There is much to learn about how Airbnb works in San Francisco, the city of its birth, in Carolyn Said's detailed San Francisco Chronicle report, "Window into Airbnb's hidden impact on S.F."
Like, for example, the fact that almost a third of Airbnb's 5,000 S.F. listings are controlled by hosts with two or more listings. These hosts are not "sharing." They are taking advantage of a new platform to rent out properties without conforming to laws that regulate either normal rental markets or hotels. Silicon Valley calls this disruption. I call it a big frigging loophole.
But even more interesting is the following tidbit about a start-up that has figured out how to make a business of being a parasite nestled into the Airbnb ecosystem.
While traveling the world after selling his tech company, Sean Conway wanted to rent out his San Francisco pad on Airbnb, but found it a hassle to manage long distance.
That spurred him to co-found Airenvy, a company that brings a Silicon Valley playbook to the burgeoning field of managing Airbnb rentals on behalf of hosts.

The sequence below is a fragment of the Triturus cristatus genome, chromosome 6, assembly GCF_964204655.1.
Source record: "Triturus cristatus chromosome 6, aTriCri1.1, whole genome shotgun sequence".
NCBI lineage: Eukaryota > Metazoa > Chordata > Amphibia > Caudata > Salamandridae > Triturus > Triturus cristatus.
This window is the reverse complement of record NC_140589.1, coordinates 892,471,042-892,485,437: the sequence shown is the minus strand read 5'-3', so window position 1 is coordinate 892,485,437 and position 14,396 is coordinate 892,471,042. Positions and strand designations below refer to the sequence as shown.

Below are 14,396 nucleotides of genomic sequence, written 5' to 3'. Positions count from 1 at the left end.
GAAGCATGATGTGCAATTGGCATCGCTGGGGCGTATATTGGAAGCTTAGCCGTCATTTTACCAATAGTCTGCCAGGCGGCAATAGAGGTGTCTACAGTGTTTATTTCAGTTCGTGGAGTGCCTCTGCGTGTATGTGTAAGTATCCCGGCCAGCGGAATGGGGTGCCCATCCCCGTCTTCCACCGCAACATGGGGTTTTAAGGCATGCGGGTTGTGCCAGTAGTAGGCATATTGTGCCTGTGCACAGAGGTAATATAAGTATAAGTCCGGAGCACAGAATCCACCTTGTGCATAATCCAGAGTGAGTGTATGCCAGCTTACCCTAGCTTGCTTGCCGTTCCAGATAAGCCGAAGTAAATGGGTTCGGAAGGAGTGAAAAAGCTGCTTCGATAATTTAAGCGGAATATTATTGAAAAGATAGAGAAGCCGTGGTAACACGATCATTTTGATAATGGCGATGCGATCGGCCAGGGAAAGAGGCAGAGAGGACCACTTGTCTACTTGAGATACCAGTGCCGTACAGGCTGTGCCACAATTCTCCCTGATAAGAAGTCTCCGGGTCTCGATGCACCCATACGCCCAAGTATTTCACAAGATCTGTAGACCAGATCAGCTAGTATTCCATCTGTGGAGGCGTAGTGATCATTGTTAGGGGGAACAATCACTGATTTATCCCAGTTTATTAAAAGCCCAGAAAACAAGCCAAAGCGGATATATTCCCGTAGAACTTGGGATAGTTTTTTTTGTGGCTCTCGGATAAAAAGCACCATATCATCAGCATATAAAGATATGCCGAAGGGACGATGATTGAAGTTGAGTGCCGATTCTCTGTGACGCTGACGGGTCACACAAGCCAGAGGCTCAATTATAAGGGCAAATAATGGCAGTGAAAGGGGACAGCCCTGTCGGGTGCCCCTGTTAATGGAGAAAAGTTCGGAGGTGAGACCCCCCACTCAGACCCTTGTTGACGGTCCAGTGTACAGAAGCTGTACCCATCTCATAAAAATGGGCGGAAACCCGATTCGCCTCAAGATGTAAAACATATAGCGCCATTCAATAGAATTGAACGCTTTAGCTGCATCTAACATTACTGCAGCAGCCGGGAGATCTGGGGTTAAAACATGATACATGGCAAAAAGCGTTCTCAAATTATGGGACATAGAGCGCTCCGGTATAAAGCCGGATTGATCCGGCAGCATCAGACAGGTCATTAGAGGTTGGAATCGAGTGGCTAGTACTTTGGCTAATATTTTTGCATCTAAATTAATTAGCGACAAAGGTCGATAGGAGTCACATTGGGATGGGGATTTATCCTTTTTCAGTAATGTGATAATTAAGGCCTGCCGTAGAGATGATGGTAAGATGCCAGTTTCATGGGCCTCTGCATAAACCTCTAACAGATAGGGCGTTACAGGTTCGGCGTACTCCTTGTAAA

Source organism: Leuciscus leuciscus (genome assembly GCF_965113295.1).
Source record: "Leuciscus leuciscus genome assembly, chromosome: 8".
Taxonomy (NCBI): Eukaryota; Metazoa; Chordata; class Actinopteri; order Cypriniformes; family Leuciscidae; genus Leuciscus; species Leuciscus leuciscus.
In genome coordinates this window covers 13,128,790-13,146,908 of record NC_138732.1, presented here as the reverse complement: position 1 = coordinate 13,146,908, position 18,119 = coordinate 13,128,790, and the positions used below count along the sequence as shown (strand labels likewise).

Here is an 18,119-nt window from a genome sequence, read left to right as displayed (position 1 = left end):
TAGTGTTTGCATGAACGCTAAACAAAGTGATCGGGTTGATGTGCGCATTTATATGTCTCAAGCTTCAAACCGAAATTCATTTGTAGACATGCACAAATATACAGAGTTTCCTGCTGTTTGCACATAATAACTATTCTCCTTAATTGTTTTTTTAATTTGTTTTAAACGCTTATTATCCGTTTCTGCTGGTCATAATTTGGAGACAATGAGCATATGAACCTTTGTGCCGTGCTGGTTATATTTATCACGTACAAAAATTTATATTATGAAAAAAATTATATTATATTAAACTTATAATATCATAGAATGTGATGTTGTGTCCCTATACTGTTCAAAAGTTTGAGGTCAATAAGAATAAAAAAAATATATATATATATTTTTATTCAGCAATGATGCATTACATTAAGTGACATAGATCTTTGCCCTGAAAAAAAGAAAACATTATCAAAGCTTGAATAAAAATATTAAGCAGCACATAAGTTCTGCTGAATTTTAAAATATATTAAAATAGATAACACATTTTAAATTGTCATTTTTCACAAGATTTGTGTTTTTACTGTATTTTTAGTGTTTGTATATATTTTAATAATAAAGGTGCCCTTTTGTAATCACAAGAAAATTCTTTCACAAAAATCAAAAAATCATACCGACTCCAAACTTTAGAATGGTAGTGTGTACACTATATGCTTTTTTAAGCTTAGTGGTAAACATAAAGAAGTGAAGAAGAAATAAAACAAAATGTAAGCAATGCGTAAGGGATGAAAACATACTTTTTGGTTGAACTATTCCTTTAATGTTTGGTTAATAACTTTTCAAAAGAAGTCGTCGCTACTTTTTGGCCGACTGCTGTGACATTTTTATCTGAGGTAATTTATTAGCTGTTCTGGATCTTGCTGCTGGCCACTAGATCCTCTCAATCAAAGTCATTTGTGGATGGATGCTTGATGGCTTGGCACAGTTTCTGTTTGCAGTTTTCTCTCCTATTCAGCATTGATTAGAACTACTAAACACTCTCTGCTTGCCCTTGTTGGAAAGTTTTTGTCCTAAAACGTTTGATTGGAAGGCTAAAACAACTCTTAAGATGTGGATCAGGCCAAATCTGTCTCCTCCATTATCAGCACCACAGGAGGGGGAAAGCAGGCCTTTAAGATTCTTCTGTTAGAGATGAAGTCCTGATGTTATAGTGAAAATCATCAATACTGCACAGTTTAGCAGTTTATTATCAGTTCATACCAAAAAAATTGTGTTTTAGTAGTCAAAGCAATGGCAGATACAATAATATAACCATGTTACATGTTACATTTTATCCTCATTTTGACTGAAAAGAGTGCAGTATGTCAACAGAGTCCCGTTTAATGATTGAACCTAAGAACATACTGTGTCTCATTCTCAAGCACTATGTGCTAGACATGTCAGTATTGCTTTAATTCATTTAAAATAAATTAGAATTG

Launched in January, Airenvy lists the most Airbnb properties in San Francisco: 59. It takes a 12 percent commission for handling everything from cleaning to keys. It has 15 employees and a dozen vendors.
His game plan: refine the model, then take it national and global.
“A lot of people really love Airbnb, thrive on it and have really neat experiences,” Conway said. “I want to help facilitate that.”
Loopholes on top of loopholes! Don't get me wrong -- I have nothing but respect for Silicon Valley's relentless innovation. But there's something hilarious about a start-up whose business model is all about subtracting "trust" from the sharing economy.
The May cover story of Wired magazine was "Trust Me: How Airbnb, Lyft, and Tinder are teaching us to love strangers."
Airenvy's tag line should read: "How to make money via Airbnb when you don't want to have anything to do with strangers."
Or maybe: "It's not about trust. It's about the cash."